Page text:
When it went into effect on January 1, 2018, the Tax Cuts and Jobs Act of 2017 made the most significant changes to business tax law in more than three decades.

While there are wide-ranging ramifications of these changes across all businesses, including permanently reducing the corporate tax rate from 35% to 21%, there are several aspects of the new code that specifically impact aircraft acquisition and finance transactions.

It is important that all companies that are considering acquiring corporate aircraft fully understand the impact of the new tax code so that they can make the right decisions and take full advantage of all the deductions available.

Here are three equipment related areas affected by the law and how they may impact your company.

1. Bonus Depreciation

Under the new tax law, companies can now write off, as an expense, the full cost of capital assets in the year in which they are acquired. This applies to both new and used equipment. This write off, known as “Bonus Depreciation", is a significant advantage for companies over the prior tax law, which required companies to depreciate capital assets using the modified accelerated cost recovery system (“MACRS").

Whether a company acquires equipment through a lease or loan, Bonus Depreciation should help make the transaction more affordable.

It is important to note that the reduction in Federal Corporate Tax Rate, from 35% to 21%, reduces the impact of all tax benefits.

While Bonus Depreciation will have an impact on a company's tax position, it is somewhat offset by the reduced tax rate.

The Bonus Depreciation amount phases out for most equipment by 20% per year each year beginning in 2023. Corporations that previously had a seven-year recovery period for depreciation will see that drop to five years for qualifying aircraft placed in service after December 31, 2017 1.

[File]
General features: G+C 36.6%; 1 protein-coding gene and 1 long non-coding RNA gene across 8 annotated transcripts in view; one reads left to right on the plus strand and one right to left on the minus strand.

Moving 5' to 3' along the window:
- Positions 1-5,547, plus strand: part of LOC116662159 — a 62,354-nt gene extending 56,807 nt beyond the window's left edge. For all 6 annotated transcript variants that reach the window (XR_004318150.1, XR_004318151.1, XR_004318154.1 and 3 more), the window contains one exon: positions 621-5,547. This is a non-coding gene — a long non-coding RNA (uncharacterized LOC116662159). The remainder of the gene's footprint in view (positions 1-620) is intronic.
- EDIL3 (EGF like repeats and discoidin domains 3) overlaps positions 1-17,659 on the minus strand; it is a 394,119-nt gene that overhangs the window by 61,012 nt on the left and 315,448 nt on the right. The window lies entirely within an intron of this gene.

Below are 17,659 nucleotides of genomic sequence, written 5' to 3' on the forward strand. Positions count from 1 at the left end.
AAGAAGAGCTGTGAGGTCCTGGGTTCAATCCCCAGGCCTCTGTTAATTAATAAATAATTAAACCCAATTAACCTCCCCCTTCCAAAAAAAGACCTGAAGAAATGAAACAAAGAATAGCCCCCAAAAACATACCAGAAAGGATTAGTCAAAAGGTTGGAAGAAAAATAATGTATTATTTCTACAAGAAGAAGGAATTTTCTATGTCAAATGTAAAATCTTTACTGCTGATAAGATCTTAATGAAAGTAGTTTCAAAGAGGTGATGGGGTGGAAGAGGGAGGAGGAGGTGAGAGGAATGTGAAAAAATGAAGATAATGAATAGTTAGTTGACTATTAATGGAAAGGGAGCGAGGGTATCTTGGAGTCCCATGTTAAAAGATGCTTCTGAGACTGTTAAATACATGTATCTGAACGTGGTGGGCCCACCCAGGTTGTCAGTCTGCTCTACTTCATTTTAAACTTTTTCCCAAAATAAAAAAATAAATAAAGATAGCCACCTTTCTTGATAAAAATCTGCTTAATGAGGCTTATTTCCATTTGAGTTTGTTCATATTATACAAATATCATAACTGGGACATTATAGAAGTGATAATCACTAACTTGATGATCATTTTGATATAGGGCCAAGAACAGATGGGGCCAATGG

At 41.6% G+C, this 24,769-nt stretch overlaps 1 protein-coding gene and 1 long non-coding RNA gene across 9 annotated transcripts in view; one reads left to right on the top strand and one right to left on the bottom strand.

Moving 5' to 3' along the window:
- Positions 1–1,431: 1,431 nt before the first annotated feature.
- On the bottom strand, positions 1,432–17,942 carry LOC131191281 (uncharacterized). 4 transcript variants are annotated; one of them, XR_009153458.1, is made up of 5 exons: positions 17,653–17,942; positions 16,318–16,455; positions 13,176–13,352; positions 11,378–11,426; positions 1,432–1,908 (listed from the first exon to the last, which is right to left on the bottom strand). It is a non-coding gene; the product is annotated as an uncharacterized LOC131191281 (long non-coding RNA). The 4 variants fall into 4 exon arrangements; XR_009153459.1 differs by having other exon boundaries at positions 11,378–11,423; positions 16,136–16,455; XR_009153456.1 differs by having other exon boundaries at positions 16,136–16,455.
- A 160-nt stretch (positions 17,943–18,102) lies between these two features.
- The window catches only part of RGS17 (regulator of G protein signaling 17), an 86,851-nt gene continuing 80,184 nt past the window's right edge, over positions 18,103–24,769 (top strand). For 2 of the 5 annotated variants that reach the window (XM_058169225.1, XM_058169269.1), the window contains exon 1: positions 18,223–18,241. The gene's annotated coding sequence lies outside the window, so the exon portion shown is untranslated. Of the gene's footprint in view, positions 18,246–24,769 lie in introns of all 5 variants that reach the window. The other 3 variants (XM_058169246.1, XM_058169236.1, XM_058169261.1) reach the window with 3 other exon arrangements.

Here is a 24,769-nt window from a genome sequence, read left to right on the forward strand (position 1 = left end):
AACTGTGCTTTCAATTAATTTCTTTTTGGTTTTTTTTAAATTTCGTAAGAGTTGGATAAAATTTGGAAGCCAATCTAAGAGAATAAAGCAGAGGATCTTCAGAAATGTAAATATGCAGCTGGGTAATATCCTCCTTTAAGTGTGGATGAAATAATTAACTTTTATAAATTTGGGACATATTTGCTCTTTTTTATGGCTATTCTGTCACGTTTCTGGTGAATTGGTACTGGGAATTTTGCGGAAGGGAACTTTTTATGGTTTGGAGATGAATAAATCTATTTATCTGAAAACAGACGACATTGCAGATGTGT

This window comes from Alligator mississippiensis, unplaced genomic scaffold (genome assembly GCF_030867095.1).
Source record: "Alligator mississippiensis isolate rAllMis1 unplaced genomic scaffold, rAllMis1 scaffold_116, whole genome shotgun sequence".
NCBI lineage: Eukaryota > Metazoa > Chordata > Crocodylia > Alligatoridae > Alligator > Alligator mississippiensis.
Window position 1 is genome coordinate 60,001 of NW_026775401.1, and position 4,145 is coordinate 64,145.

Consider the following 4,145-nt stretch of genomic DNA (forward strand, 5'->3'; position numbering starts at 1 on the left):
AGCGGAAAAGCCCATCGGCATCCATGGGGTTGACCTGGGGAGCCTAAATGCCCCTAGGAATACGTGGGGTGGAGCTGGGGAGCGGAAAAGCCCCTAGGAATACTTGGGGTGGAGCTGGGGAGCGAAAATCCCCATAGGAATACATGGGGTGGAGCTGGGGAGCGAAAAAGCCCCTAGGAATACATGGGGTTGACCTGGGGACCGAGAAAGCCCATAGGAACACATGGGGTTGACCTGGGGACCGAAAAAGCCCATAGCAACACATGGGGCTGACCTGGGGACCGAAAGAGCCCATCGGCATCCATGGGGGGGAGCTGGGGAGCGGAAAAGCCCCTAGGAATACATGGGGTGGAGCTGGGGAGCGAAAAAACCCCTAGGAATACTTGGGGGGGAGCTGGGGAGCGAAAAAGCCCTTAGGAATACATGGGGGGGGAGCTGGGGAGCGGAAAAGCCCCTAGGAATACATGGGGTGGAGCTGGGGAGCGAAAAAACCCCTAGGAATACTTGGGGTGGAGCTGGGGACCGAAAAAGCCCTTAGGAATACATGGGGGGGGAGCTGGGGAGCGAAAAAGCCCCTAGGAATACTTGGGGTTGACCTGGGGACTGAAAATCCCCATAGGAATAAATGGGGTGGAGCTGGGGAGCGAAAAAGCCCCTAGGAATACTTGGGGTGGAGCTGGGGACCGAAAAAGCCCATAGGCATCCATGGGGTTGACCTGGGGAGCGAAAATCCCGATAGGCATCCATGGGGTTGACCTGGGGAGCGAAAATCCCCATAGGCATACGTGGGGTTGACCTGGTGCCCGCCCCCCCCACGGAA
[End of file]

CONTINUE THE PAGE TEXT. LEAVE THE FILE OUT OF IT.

2. Interest Deductions

The new tax law places limitations on the amount of interest companies can deduct. If a company has annual revenue over $25 million, it may only deduct qualifying interest expenses up to 30% of “Adjusted Taxable Income." “Adjusted Taxable Income" is defined as taxable income, less depreciation, amortization, interest expense and interest income2.

If a company finds itself in a situation where interest deductions are limited, leasing becomes a significantly more appealing way to acquire aircraft, since the entire lease payment is tax deductible and not subject to this limitation.

3. Section 179

Under Section 179 of the tax code, companies that purchase an aircraft and put it into service can deduct the cost of the aircraft immediately within certain thresholds.

Traditionally, companies with up to $2 million in equipment investment could write off up to $500,000 in those purchases. After that, the deduction declined by one dollar for every purchase dollar that exceeded the total investment allowance.

The tax law changed the purchase threshold, bumping up the investment threshold to $2.5 million before the phase-out begins, and allowing companies to deduct up to $1 million of purchases up to that threshold if they have the taxable income to do so 2.

The advent of Bonus Depreciation available to all companies for new and used equipment (noted above) reduces the relevance of Section 179, since there is no longer a restriction on company size in order to fully expense an equipment acquisition in the year acquired.

Will The New Tax Law Impact Your Aircraft Investments?

Much of the industry is still wading through the changes and determining what it means for customers and aircraft leasing and finance providers.

The new tax law holds potential benefits for companies, but also requires careful examination. Decisions about leasing versus other forms of financing equipment now demands more thorough examination of multiple factors, such as taxable income levels, total interest expense, deduction thresholds, among others.

In addition, state tax laws may differ from the federal law, which may add another layer of complexity.

As the IRS continues to release guidance regarding the new tax law, it is critical for companies to work with a skilled tax professional to ensure they are making the best decisions for their situations 3.

Does the New Tax Law Affect Your Aircraft Acquisition?

Learn how the new tax law could affect your company's aircraft investment by connecting with a PNC Aviation Finance representative.